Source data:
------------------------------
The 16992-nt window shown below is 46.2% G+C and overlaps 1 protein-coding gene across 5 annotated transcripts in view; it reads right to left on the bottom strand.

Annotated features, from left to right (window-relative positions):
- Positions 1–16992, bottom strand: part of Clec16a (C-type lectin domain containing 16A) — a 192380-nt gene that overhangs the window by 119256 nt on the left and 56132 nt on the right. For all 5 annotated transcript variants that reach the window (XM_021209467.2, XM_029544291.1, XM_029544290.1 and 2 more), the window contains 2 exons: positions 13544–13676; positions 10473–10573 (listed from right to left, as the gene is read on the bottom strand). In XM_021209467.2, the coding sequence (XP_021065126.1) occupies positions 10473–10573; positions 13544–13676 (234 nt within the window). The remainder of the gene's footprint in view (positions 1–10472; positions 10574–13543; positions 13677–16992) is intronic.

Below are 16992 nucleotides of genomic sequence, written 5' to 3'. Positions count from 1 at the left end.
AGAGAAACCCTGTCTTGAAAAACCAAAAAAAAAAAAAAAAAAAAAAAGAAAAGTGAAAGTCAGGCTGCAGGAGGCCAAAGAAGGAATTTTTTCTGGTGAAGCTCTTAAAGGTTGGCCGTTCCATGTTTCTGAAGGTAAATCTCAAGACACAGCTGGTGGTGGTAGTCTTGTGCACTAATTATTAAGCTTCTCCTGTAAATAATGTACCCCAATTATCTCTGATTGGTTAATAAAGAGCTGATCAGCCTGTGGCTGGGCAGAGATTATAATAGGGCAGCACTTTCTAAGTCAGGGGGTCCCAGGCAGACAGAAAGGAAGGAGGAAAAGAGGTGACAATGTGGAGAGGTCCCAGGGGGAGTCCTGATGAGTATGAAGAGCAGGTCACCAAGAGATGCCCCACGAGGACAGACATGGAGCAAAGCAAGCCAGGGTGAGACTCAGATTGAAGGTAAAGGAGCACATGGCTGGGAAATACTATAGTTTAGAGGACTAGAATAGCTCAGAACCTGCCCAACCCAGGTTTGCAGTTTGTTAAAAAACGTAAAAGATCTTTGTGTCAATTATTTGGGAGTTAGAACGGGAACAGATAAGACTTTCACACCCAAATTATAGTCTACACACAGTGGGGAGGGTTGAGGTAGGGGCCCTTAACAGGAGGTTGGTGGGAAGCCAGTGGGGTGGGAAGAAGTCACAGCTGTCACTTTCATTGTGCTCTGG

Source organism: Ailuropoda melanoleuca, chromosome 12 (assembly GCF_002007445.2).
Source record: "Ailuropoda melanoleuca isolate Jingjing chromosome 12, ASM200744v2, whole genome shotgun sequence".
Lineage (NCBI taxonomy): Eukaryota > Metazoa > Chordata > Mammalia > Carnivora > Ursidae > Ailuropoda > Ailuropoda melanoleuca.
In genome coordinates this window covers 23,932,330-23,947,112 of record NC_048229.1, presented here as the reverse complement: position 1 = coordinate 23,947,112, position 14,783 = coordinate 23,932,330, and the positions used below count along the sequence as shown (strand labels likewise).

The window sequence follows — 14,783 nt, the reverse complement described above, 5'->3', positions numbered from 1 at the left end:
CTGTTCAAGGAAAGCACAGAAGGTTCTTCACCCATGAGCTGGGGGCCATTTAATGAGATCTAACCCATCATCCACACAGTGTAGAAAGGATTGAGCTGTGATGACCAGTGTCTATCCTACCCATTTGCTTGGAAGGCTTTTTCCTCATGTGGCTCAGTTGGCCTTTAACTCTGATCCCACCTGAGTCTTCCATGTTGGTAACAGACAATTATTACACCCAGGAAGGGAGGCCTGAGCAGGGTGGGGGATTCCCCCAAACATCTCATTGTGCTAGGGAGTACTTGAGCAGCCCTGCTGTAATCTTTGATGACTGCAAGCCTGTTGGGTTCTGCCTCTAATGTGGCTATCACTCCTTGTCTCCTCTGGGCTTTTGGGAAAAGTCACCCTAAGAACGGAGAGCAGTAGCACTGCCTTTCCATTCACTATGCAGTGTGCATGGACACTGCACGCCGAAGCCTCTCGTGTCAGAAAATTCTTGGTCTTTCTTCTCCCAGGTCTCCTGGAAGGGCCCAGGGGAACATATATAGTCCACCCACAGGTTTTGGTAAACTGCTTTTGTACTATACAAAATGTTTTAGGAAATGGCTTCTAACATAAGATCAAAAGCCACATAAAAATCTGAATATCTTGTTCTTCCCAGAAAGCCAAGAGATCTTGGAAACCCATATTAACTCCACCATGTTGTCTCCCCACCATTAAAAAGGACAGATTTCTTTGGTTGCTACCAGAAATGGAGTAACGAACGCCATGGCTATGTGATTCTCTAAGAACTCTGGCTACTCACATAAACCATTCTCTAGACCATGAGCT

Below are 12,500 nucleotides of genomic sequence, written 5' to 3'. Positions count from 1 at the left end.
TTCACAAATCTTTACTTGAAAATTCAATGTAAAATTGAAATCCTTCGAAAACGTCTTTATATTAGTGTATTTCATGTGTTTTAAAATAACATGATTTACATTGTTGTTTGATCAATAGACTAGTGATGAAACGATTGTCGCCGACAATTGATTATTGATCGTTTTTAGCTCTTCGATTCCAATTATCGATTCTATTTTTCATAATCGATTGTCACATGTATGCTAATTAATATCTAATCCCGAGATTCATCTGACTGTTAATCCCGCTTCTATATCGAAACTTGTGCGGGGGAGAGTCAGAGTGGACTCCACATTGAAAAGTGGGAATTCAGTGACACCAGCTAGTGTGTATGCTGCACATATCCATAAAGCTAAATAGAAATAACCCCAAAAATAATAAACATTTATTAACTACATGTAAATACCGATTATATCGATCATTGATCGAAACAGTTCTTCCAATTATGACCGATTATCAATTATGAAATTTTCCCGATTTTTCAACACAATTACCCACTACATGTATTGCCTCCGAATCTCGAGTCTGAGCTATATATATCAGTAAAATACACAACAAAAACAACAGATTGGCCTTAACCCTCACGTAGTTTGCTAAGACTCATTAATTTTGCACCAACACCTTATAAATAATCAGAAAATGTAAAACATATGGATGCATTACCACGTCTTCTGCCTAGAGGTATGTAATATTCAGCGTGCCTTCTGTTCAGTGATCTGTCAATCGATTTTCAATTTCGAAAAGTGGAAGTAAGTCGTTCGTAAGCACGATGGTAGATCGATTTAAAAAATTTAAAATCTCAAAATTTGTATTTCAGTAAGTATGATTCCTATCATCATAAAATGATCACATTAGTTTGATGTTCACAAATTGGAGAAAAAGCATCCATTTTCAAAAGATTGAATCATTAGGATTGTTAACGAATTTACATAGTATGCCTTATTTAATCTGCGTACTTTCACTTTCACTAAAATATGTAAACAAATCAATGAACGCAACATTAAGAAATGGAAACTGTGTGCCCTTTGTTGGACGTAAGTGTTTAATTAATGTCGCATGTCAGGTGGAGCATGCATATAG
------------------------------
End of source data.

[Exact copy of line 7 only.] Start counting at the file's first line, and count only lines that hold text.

Source record: "Ailuropoda melanoleuca isolate Jingjing chromosome 12, ASM200744v2, whole genome shotgun sequence".